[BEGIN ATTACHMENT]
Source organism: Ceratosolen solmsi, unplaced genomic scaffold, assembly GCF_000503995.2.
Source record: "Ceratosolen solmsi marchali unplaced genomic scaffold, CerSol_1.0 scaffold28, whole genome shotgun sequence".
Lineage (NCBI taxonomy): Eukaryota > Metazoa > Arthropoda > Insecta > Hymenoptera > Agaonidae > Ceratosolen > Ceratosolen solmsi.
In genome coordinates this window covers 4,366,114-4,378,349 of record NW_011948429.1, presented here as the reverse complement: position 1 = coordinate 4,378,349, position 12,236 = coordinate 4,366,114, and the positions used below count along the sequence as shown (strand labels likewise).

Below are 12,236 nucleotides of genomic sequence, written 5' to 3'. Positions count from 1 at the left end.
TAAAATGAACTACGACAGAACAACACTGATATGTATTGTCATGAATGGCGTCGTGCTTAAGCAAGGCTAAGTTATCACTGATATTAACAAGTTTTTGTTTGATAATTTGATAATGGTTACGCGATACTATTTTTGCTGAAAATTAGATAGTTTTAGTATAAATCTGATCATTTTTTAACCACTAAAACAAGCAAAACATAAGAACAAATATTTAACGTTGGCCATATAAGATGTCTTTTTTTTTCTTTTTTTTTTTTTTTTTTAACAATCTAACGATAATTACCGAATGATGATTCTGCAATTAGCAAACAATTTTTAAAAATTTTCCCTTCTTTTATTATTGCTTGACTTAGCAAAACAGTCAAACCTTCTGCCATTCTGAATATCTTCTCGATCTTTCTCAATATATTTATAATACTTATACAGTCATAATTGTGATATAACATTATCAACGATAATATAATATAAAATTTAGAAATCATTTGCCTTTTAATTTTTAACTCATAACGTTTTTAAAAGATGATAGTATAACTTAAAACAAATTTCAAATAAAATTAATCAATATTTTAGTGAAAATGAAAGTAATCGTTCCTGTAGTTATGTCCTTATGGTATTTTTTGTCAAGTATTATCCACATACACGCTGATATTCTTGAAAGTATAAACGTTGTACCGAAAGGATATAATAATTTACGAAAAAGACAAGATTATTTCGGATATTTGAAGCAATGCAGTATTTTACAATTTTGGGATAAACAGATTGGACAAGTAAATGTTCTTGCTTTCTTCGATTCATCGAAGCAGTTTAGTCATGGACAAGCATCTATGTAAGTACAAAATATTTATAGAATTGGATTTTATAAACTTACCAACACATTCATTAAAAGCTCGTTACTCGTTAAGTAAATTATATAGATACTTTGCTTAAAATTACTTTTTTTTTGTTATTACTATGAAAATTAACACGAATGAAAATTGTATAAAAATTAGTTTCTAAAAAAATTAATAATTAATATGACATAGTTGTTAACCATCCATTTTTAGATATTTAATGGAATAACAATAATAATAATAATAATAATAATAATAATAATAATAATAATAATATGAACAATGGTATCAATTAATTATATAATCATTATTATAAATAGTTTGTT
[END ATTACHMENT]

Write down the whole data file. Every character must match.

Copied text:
Source organism: Ceratosolen solmsi, unplaced genomic scaffold, assembly GCF_000503995.2.
Source record: "Ceratosolen solmsi marchali unplaced genomic scaffold, CerSol_1.0 scaffold28, whole genome shotgun sequence".
Lineage (NCBI taxonomy): Eukaryota > Metazoa > Arthropoda > Insecta > Hymenoptera > Agaonidae > Ceratosolen > Ceratosolen solmsi.
In genome coordinates this window covers 4,366,114-4,378,349 of record NW_011948429.1, presented here as the reverse complement: position 1 = coordinate 4,378,349, position 12,236 = coordinate 4,366,114, and the positions used below count along the sequence as shown (strand labels likewise).

Below are 12,236 nucleotides of genomic sequence, written 5' to 3'. Positions count from 1 at the left end.
TAAAATGAACTACGACAGAACAACACTGATATGTATTGTCATGAATGGCGTCGTGCTTAAGCAAGGCTAAGTTATCACTGATATTAACAAGTTTTTGTTTGATAATTTGATAATGGTTACGCGATACTATTTTTGCTGAAAATTAGATAGTTTTAGTATAAATCTGATCATTTTTTAACCACTAAAACAAGCAAAACATAAGAACAAATATTTAACGTTGGCCATATAAGATGTCTTTTTTTTTCTTTTTTTTTTTTTTTTTTAACAATCTAACGATAATTACCGAATGATGATTCTGCAATTAGCAAACAATTTTTAAAAATTTTCCCTTCTTTTATTATTGCTTGACTTAGCAAAACAGTCAAACCTTCTGCCATTCTGAATATCTTCTCGATCTTTCTCAATATATTTATAATACTTATACAGTCATAATTGTGATATAACATTATCAACGATAATATAATATAAAATTTAGAAATCATTTGCCTTTTAATTTTTAACTCATAACGTTTTTAAAAGATGATAGTATAACTTAAAACAAATTTCAAATAAAATTAATCAATATTTTAGTGAAAATGAAAGTAATCGTTCCTGTAGTTATGTCCTTATGGTATTTTTTGTCAAGTATTATCCACATACACGCTGATATTCTTGAAAGTATAAACGTTGTACCGAAAGGATATAATAATTTACGAAAAAGACAAGATTATTTCGGATATTTGAAGCAATGCAGTATTTTACAATTTTGGGATAAACAGATTGGACAAGTAAATGTTCTTGCTTTCTTCGATTCATCGAAGCAGTTTAGTCATGGACAAGCATCTATGTAAGTACAAAATATTTATAGAATTGGATTTTATAAACTTACCAACACATTCATTAAAAGCTCGTTACTCGTTAAGTAAATTATATAGATACTTTGCTTAAAATTACTTTTTTTTTGTTATTACTATGAAAATTAACACGAATGAAAATTGTATAAAAATTAGTTTCTAAAAAAATTAATAATTAATATGACATAGTTGTTAACCATCCATTTTTAGATATTTAATGGAATAACAATAATAATAATAATAATAATAATAATAATAATAATAATAATAATATGAACAATGGTATCAATTAATTATATAATCATTATTATAAATAGTTTGTT